Myrrh in Bethany - Monday Holy Week

John's Gospel tells of the exorbitant use of myrrh at a banquet Lazarus, Mary and Martha put on for Jesus.  In the course of this celebration, Mary anointed Jesus' feet with precious myrrh, then wiped his feet clean with her feet.  This gesture was criticized by Judas for its cost: could not the money have been better used to help the poor?  For the Evangelist, this moment was enough; he tells us nothing else about the banquet.  Why this story?

This story appears before Jesus enters Jerusalem prophetically, in the symbol of a king.  The value of the story lies in the extreme value of a perfume of such value as myrrh.  Myrrh was harvested from a plant in lands far from Israel; the rarity, labor costs and transportation expenses - all this made myrrh a very costly item, available in quantity only to the very wealthy and royalty.  It is a type of perfume that the less-than-wealthy can afford only for such occasions as burial.

Advertisement

There is no doubt in the minds of John's readers that Mary's gesture was extremely expensive and would raise eyebrows.  But the point that Mary and John make is simply that Jesus deserves this myrrh.  He deserves it, as far as Mary is concerned, because of who she thinks Jesus is.  To see Lazarus alive is to see Jesus in ever new light, a light that calls one to look steadfastly for the full identity of his person.  And Jesus deserves myrrh, as John understands it, as a precious prophecy of the burial of the Lord.  Following this story is the coming of the King to Jerusalem - to die, as John well knows.  John is preoccupied with signs, the deepest meanings of events.  Here is one gesture, fleeting no doubt, that signals something lasting and influential, like the odor of the myrrh.  It is the Lord to whom Mary gives witness, and this makes the myrrh, costly as it is, very appropriate if not even unworthy of the Lord who stands before all in John's story.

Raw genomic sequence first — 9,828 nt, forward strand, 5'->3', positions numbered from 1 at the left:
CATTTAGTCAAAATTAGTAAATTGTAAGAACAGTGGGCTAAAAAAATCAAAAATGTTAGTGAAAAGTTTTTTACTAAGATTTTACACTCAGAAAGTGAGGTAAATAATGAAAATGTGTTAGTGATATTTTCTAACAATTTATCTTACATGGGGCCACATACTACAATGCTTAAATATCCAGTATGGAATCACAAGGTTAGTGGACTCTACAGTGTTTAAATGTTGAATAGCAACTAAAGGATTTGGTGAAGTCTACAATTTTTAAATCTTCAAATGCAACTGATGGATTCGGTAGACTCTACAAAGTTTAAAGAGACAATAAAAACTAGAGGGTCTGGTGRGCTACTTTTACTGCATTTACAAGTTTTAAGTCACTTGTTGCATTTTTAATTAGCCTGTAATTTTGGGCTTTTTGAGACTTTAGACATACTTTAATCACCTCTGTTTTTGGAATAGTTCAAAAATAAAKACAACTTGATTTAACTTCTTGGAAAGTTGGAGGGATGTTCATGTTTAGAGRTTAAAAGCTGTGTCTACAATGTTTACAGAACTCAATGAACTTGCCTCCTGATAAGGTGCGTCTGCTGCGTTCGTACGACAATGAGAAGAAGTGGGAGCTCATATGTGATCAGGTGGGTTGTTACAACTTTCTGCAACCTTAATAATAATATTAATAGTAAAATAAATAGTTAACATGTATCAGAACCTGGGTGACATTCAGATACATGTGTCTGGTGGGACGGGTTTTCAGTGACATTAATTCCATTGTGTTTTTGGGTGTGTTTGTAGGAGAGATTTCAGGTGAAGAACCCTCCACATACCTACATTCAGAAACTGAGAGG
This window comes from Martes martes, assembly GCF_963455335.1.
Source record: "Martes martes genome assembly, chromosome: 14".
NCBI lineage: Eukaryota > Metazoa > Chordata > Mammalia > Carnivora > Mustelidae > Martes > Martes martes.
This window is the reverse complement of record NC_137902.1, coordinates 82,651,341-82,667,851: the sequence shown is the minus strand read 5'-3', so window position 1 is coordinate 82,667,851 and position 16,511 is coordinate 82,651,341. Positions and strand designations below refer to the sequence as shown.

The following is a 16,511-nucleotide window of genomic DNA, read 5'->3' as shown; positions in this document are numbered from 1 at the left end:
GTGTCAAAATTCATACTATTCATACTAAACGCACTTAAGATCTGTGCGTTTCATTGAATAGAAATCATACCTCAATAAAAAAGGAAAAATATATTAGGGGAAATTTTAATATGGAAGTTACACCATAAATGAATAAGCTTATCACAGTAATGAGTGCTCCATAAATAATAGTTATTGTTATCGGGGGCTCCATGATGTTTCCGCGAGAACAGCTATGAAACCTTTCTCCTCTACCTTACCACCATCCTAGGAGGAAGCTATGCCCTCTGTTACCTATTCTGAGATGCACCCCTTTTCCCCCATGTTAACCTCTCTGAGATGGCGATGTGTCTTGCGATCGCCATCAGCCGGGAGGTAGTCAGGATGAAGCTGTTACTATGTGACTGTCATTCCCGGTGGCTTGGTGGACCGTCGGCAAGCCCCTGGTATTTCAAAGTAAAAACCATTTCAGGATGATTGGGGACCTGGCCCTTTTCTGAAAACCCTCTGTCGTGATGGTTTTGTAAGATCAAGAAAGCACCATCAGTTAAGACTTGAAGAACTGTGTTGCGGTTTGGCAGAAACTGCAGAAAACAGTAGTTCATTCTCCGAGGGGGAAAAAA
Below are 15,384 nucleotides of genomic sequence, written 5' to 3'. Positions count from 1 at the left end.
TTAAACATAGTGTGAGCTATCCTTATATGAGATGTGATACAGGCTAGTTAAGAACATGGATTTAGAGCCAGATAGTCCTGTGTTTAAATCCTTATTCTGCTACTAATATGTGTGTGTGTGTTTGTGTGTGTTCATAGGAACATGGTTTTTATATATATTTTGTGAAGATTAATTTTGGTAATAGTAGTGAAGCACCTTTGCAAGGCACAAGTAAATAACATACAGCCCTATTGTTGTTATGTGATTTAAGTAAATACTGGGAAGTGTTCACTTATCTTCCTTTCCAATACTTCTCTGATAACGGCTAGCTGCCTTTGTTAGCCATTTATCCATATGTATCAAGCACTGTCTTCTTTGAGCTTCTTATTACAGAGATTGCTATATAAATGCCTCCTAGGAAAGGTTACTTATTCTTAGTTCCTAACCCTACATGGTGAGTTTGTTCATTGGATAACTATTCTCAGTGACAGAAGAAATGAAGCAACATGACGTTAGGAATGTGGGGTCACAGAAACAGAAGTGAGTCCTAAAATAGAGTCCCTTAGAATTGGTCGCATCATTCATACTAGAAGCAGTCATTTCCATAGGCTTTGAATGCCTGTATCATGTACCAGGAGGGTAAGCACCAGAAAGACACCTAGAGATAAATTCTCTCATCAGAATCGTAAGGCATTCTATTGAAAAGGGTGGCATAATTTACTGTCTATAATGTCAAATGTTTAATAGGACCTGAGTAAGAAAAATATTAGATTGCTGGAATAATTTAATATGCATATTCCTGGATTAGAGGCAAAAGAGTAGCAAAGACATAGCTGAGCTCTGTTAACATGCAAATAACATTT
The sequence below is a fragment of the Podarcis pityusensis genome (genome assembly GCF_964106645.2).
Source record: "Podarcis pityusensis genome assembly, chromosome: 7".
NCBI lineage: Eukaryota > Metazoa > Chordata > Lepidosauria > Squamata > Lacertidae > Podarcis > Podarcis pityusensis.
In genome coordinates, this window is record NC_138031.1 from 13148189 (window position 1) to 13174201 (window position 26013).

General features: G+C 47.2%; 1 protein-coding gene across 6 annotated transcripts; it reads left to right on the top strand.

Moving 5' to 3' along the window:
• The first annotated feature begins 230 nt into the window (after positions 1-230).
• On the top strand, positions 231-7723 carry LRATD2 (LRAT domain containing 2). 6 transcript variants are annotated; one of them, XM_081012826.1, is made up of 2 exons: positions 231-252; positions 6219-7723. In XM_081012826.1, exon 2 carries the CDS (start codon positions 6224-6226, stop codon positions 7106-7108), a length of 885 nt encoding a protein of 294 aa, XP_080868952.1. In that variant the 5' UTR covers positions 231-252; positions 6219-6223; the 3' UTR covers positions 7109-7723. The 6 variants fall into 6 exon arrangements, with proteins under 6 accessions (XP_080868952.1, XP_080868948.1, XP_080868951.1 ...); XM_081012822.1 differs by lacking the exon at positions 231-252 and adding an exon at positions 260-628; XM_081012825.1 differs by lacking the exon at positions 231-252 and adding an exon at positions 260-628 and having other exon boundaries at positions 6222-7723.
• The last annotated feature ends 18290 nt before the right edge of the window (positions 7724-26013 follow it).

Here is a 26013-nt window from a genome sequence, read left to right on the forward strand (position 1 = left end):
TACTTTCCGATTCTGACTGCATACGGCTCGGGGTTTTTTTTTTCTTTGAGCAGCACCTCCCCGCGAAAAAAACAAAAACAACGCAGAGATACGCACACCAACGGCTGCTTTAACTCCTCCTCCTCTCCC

John Kilgallen, SJ

Comments are automatically closed two weeks after an article's initial publication. See our comments policy for more.
Mary Puthawala
8 years 6 months ago
Dera Fr. Kilgallen,
Didn't Mary wipe Jesus' feet with her hair? Otherwise, lovely post, as they always are. 
Mary Puthawala
8 years 6 months ago
And I can't even spell "Dear!" Oh, my.

Advertisement

The latest from america

 Archbishop Carlo Maria Vigano, then nuncio to the United States, and then-Cardinal Theodore E. McCarrick of Washington, are seen in a combination photo during the beatification Mass of Blessed Miriam Teresa Demjanovich at the Cathedral Basilica of the Sacred Heart in Newark, N.J., Oct. 4, 2014. (CNS photo/Gregory A. Shemitz)
In this third letter Archbishop Viganò no longer insists, as he did so forcefully in his first letter, that the restrictions that he claimed Benedict XVI had imposed on Archbishop McCarrick—one he alleges that Pope Francis later lifted—can be understood as “sanctions.”
Gerard O’ConnellOctober 19, 2018
Kevin Clarke tells us about his reporting from Iraq.
Olga SeguraOctober 19, 2018
For U.S. Catholics, every synod is also a valuable reminder—and corrective—that it is not all about us.
The EditorsOctober 19, 2018
For decades, the U.S. church has gifted its public servants with the social teachings and magisterium of the church.
Christopher Jolly HaleOctober 19, 2018